PPP for PWDs
It’s tragic that many Filipinos focus more on the hero Apolinario Mabini’s disability (the “Sublime Paralytic” is how he is referenced in history classes) than on his great contribution to the Philippine Revolution. He was the thinker behind the fledgling Philippine republic, a man who was clearly ahead of his time, and whom the historian León Ma. Guerrero described as “righteous, perceptive, and farsighted beyond the measure of his contemporaries and successors, the very embodiment of the intellectual in a revolution…”
Mabini contracted polio when he was 31, and he lost control of his legs for the rest of his brief life. That disability has been imprinted on the national memory—an image of the man borne on a hammock to Kawit, Cavite, in response to a summons from Emilio Aguinaldo, whom he would serve as adviser. It is said that even Aguinaldo was taken aback at the sight of him, but his intellect immediately overshadowed his physical limitations.
Over a century later, have attitudes changed toward persons with disabilities (PWDs)? Not quite. They are still doubly burdened—by their disability and the general perception of what they can’t do rather than what they can. The government acknowledges this and is exerting efforts, through the National Council on Disability Affairs, “to stimulate public awareness of disability and encourage every citizen’s responsibility in the uplift of the economic and social conditions of [PWDs].” To that end, the period July 17-23 has been declared National Disability Prevention and Rehabilitation (NDPR) Week, with the theme “Health and Wellness Opportunities for Persons with Disabilities Toward an Inclusive Development for All.” Redundant, but you get the idea.
The 37th NDPR Week is featuring—after today’s Family Day for parents and children with disabilities—seminars and forums on health and wellness, voter registration, training sessions, developmental games and other activities, culminating in wreath-laying ceremonies on July 23, Mabini’s birth anniversary, at the Polytechnic University of the Philippines in Manila and in his native Tanauan in Batangas.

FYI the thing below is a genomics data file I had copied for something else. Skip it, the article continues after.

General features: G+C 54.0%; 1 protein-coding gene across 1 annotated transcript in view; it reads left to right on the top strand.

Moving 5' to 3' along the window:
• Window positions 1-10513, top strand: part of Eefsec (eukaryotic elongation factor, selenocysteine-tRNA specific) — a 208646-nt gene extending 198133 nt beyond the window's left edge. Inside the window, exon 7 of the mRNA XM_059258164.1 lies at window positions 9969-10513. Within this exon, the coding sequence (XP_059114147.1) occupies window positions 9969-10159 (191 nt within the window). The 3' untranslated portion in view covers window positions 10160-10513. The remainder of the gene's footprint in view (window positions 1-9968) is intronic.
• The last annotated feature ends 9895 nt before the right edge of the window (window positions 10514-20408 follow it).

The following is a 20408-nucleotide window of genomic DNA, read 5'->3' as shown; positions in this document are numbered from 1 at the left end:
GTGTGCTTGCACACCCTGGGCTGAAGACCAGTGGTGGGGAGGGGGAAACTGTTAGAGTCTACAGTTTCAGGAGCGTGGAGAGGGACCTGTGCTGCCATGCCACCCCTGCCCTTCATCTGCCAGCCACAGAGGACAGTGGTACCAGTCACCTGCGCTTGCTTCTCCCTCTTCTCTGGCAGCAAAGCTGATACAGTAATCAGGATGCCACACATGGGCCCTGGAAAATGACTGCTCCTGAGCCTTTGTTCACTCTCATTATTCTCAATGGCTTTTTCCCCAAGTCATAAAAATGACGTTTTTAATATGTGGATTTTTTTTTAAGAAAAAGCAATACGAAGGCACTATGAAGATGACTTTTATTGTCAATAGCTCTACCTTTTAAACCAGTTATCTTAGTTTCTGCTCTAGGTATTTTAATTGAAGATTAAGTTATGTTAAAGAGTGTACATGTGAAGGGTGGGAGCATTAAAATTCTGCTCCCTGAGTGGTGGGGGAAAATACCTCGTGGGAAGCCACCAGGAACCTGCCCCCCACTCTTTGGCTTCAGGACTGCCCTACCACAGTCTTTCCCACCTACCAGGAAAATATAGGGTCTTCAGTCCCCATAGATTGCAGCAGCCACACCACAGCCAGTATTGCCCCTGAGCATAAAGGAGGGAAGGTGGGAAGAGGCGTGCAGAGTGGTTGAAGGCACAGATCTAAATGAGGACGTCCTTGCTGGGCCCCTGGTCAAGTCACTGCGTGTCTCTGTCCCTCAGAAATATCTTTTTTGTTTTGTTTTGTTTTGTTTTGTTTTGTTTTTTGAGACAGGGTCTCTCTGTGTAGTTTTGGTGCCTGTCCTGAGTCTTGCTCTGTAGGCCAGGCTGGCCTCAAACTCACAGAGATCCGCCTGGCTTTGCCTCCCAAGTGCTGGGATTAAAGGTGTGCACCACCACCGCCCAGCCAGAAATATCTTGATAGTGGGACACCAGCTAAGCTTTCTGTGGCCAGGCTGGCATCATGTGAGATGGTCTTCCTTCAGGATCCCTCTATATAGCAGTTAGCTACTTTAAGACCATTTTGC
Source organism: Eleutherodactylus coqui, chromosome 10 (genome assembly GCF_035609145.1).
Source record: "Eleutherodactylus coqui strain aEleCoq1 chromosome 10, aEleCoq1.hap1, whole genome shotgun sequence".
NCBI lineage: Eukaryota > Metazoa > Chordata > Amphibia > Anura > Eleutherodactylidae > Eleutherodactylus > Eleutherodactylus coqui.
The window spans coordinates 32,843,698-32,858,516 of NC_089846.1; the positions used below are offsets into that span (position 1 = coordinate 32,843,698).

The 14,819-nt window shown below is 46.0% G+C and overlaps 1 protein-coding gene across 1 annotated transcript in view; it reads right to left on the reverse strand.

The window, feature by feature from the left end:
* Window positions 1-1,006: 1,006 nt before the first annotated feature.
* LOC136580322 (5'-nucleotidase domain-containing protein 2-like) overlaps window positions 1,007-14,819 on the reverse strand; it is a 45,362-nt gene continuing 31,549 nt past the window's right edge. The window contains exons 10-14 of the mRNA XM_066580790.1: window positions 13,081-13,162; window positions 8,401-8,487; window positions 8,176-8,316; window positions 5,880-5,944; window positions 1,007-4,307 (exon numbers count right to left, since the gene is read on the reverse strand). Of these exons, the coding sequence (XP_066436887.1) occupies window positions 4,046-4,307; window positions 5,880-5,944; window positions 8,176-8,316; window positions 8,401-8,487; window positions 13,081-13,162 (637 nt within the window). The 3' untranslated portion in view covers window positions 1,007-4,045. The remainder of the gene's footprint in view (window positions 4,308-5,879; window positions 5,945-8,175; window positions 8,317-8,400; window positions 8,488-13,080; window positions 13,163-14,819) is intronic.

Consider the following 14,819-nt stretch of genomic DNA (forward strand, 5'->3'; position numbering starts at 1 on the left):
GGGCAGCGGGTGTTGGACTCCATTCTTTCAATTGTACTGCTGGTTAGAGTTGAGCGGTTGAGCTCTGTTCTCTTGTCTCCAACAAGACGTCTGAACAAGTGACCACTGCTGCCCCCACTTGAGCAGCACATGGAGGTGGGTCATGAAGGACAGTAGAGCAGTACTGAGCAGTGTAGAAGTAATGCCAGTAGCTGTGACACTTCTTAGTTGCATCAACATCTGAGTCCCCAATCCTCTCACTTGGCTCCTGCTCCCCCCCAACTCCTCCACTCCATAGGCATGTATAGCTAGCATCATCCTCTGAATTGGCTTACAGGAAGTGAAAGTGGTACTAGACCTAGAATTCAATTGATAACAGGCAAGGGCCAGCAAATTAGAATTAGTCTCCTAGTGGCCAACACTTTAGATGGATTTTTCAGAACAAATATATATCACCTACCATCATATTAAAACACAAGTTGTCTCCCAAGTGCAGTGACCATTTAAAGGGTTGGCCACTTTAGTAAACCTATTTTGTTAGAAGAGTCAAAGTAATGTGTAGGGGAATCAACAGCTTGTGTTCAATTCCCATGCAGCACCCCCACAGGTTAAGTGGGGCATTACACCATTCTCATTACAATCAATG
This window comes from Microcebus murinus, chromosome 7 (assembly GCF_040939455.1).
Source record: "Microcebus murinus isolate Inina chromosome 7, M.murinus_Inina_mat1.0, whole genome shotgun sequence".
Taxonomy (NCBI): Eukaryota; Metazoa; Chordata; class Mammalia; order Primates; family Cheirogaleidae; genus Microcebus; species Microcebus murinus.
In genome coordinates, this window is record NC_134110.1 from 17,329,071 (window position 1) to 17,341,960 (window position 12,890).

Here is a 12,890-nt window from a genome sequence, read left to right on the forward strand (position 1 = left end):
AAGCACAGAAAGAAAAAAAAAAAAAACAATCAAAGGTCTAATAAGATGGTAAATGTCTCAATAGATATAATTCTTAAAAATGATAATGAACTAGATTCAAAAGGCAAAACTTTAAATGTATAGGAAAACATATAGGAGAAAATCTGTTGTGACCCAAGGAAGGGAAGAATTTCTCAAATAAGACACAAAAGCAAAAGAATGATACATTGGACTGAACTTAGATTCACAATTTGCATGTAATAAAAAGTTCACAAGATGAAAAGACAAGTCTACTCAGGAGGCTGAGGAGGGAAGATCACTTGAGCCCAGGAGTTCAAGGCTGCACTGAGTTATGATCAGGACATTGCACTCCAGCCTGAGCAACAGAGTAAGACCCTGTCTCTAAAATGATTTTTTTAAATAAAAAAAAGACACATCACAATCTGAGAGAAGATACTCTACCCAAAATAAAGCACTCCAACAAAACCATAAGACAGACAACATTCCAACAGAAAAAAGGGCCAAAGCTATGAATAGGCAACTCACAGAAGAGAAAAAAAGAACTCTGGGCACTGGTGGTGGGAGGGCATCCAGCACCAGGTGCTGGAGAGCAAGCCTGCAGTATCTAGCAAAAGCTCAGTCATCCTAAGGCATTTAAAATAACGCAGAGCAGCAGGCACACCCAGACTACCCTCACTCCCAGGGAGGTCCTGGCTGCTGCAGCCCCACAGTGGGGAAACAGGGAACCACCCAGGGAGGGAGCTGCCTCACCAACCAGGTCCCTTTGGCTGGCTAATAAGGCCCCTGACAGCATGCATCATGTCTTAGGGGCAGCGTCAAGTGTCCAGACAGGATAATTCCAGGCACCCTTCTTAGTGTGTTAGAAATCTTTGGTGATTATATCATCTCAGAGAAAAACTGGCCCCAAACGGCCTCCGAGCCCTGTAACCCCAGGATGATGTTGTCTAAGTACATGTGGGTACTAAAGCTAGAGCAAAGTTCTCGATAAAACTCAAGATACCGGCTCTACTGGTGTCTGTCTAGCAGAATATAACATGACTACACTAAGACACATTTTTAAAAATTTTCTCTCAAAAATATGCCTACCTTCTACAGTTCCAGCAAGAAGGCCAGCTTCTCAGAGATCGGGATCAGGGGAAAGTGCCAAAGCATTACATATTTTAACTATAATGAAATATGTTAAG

PWDs are hardly in a good place in the Philippines: For one, too few public spaces are hospitable to them; for another, there is a general condescension in which they are discriminated against or, at the extreme, ridiculed. Too much of the public and private infrastructure has been built with only a token commitment to them. (In March, a study reporting that the University of the Philippines Diliman was inaccessible to PWDs won first prize in the investigative journalism category of the Philippine Journalism Research Conference.) And consider how basically impossible it is for PWDs to take public transportation in the metropolis. Many of them without economic opportunity are driven to begging in the streets.
Against all odds, some PWDs have risen to show that they can achieve great things, just as Mabini did before them. Marjo Lardera was born without arms, but that did not stop him from becoming certified by Tesda (Technical Education and Skills Development Authority) in service consumer electronics in Iloilo City. He uses his feet to fix appliances and now runs his own shop. “I can do most of what normal people can do,” he declares. “I have also grown to accept discrimination. As a way to fight it, I don’t mind what people say about me. Instead, I show them what I can do. If you let what other people are saying about you get into your head, you’d really lose hope. It will ruin you.”
The poster girl for PWDs in government, Grace Padaca—former elections commissioner, former governor of Isabela, and recipient of the 2008 Ramon Magsaysay Award for Government Service—hits the right note when she calls on PWDs to see to their voter registration so they can take part in choosing the country’s leaders. The registration of PWD voters is an important activity of NDPR Week. “People like me need to update our [Commission on Elections] records if we want to be identified as PWD voters and avail ourselves of the option of voting at more accessible polling places in May 2016,” says Padaca. “For the first time, PWDs, together with senior citizens, will be given a choice of which polling places are more accessible to them.”
It’s a slow slog, but the struggle to change the figurative and literal landscape of PWDs cannot but continue.
Perfunctory efforts be damned, here’s a sterling example of the need for a public-private partnership.
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